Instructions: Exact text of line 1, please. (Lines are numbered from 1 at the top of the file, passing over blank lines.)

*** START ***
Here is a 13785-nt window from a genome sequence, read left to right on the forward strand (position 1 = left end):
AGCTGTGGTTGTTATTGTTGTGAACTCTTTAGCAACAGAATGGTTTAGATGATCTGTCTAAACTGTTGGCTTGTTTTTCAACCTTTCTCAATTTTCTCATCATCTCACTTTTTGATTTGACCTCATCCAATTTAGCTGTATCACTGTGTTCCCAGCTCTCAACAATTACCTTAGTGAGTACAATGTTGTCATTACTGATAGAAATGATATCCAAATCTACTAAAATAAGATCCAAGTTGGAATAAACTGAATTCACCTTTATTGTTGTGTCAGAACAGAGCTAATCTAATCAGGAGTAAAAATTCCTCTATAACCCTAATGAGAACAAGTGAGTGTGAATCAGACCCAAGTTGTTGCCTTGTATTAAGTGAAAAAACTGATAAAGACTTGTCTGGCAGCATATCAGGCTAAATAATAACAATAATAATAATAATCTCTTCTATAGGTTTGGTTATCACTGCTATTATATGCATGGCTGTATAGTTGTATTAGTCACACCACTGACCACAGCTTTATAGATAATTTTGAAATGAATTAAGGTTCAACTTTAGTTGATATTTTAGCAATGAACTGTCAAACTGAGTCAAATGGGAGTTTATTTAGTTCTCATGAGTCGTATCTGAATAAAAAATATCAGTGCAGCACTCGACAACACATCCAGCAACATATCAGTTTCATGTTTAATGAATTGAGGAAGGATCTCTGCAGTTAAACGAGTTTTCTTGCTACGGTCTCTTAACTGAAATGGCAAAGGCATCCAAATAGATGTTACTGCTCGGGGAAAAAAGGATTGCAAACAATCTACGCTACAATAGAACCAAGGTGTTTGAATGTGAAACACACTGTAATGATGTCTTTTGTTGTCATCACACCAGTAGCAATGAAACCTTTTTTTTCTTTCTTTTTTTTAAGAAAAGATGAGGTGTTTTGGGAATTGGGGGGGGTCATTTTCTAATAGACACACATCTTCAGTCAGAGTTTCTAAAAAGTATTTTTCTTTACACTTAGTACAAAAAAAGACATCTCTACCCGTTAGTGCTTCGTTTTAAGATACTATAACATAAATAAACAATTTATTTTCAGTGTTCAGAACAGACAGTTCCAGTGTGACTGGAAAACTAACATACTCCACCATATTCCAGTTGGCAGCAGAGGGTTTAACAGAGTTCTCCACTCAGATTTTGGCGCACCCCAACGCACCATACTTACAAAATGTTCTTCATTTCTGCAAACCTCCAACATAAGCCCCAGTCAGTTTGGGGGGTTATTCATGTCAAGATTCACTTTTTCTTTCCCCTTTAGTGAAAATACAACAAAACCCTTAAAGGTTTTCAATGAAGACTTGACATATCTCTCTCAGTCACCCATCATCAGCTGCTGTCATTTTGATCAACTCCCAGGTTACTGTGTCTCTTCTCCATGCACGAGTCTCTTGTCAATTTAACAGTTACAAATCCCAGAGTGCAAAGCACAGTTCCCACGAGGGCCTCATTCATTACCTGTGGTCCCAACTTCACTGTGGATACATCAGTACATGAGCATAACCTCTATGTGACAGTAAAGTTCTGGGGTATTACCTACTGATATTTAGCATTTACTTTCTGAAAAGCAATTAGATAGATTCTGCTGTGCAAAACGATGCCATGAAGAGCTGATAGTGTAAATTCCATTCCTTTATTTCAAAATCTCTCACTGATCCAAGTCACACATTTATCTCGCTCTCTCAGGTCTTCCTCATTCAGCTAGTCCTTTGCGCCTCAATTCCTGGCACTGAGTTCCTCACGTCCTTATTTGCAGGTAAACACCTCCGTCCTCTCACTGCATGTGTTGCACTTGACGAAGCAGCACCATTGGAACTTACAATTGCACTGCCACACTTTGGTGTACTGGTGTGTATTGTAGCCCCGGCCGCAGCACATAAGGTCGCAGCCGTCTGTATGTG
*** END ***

Here is a 13785-nt window from a genome sequence, read left to right on the forward strand (position 1 = left end):